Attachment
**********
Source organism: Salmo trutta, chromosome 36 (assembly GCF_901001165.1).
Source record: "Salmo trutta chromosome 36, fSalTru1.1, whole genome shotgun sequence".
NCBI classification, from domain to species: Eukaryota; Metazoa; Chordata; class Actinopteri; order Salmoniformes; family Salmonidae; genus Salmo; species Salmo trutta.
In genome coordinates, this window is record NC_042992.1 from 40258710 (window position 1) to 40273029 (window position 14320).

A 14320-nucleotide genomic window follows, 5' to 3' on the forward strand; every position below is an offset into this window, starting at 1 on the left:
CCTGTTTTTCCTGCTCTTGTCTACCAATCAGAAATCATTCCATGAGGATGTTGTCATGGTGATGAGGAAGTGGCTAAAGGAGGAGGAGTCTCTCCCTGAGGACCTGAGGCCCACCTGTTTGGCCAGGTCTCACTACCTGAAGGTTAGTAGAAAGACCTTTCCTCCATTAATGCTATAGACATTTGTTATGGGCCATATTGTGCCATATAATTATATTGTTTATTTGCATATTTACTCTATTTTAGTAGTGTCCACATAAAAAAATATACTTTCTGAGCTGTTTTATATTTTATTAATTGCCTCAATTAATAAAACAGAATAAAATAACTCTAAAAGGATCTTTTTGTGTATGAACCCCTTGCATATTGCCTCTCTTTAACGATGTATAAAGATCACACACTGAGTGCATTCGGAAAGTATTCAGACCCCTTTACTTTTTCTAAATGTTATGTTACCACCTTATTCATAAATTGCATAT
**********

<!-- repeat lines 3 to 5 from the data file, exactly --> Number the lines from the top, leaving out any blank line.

NCBI classification, from domain to species: Eukaryota; Metazoa; Chordata; class Actinopteri; order Salmoniformes; family Salmonidae; genus Salmo; species Salmo trutta.
In genome coordinates, this window is record NC_042992.1 from 40258710 (window position 1) to 40273029 (window position 14320).

A 14320-nucleotide genomic window follows, 5' to 3' on the forward strand; every position below is an offset into this window, starting at 1 on the left: